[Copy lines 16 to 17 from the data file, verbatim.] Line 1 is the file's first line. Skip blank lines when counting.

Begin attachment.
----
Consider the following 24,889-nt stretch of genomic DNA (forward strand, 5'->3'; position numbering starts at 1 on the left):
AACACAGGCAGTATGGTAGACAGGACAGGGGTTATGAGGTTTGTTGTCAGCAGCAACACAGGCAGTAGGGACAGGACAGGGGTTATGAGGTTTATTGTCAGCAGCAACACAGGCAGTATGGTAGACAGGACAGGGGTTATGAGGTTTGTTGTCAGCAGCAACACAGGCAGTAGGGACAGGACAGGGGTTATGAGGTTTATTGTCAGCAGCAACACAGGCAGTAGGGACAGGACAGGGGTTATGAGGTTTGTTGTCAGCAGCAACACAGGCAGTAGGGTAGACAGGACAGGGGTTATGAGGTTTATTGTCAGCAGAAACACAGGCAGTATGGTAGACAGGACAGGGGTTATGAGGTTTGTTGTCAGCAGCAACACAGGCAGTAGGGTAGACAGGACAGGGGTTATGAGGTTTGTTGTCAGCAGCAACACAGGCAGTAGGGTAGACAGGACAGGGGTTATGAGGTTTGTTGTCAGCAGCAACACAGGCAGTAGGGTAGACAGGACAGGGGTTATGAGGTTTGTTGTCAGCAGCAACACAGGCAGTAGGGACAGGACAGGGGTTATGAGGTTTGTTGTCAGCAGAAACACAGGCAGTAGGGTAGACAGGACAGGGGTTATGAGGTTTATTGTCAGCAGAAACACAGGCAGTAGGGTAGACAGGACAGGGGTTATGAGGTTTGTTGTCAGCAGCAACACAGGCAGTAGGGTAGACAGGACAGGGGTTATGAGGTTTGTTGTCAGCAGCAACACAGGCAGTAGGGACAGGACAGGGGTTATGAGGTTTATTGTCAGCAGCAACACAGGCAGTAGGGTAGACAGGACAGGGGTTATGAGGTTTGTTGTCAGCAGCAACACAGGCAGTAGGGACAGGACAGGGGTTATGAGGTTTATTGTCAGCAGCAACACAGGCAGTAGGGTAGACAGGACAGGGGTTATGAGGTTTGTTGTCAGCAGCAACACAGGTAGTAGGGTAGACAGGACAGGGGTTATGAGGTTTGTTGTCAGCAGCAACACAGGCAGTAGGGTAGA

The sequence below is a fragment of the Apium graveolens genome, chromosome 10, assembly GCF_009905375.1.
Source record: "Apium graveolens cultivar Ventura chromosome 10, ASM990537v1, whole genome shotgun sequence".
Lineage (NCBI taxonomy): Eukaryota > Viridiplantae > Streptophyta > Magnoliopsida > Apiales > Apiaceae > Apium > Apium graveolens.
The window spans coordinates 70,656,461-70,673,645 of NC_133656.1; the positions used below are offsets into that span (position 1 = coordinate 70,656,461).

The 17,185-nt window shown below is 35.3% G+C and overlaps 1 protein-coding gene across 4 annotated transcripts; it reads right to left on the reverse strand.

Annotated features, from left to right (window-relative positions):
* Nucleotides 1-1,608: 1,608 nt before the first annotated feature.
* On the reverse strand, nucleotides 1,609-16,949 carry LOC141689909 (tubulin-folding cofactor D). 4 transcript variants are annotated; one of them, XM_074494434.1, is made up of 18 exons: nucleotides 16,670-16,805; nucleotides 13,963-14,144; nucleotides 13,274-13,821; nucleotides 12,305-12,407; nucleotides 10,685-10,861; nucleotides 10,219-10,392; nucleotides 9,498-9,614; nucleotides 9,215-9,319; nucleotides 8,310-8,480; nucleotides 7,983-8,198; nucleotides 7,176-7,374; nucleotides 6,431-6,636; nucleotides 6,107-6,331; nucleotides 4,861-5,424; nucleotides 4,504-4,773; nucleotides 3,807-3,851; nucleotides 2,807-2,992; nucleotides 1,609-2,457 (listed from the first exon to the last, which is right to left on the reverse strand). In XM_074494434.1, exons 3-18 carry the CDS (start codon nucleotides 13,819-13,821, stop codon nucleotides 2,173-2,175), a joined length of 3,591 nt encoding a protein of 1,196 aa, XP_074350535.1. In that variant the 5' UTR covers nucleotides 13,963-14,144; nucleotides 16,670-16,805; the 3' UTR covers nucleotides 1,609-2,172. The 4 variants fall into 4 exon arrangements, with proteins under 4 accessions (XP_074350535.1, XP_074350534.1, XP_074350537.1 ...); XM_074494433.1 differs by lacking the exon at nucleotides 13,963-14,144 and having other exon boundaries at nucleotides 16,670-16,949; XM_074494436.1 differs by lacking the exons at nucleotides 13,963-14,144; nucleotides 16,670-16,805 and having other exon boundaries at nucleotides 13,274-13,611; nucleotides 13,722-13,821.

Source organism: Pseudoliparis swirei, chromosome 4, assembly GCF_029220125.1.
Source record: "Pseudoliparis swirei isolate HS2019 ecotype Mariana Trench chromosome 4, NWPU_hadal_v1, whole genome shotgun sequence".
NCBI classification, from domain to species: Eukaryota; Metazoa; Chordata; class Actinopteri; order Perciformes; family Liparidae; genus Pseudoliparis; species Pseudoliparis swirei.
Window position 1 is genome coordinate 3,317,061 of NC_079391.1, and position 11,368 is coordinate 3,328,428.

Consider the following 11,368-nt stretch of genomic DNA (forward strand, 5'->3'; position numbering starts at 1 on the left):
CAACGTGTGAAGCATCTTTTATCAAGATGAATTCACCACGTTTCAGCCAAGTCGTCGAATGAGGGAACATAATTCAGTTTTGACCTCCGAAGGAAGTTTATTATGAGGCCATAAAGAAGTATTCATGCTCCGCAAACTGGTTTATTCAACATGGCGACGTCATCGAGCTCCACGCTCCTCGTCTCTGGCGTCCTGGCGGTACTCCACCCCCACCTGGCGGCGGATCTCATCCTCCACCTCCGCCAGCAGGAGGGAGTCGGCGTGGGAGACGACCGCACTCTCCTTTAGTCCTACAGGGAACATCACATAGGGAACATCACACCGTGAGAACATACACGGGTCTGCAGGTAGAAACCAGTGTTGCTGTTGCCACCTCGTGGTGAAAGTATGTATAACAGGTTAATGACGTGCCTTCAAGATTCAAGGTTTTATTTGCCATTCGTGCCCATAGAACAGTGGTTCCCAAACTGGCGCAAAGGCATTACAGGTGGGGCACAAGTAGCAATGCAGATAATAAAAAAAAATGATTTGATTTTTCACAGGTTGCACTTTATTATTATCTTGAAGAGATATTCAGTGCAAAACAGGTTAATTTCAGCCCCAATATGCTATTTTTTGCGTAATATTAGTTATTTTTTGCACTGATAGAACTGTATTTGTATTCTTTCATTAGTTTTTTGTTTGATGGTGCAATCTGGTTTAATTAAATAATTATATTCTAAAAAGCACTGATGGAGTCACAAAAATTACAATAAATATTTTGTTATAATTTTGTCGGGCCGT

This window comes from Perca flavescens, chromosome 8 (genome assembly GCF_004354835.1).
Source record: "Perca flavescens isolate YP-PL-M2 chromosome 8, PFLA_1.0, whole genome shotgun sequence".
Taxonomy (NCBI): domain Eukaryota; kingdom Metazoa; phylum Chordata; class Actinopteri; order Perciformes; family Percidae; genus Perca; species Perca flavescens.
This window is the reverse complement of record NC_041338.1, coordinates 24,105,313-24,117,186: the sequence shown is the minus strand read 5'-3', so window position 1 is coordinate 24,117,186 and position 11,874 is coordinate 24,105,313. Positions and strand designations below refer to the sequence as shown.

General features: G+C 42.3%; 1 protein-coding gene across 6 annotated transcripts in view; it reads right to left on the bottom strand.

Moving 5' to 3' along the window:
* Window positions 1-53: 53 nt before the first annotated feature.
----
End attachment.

CAACGTGTGAAGCATCTTTTATCAAGATGAATTCACCACGTTTCAGCCAAGTCGTCGAATGAGGGAACATAATTCAGTTTTGACCTCCGAAGGAAGTTTATTATGAGGCCATAAAGAAGTATTCATGCTCCGCAAACTGGTTTATTCAACATGGCGACGTCATCGAGCTCCACGCTCCTCGTCTCTGGCGTCCTGGCGGTACTCCACCCCCACCTGGCGGCGGATCTCATCCTCCACCTCCGCCAGCAGGAGGGAGTCGGCGTGGGAGACGACCGCACTCTCCTTTAGTCCTACAGGGAACATCACATAGGGAACATCACACCGTGAGAACATACACGGGTCTGCAGGTAGAAACCAGTGTTGCTGTTGCCACCTCGTGGTGAAAGTATGTATAACAGGTTAATGACGTGCCTTCAAGATTCAAGGTTTTATTTGCCATTCGTGCCCATAGAACAGTGGTTCCCAAACTGGCGCAAAGGCATTACAGGTGGGGCACAAGTAGCAATGCAGATAATAAAAAAAAATGATTTGATTTTTCACAGGTTGCACTTTATTATTATCTTGAAGAGATATTCAGTGCAAAACAGGTTAATTTCAGCCCCAATATGCTATTTTTTGCGTAATATTAGTTATTTTTTGCACTGATAGAACTGTATTTGTATTCTTTCATTAGTTTTTTGTTTGATGGTGCAATCTGGTTTAATTAAATAATTATATTCTAAAAAGCACTGATGGAGTCACAAAAATTACAATAAATATTTTGTTATAATTTTGTCGGGCCGT

This window comes from Perca flavescens, chromosome 8 (genome assembly GCF_004354835.1).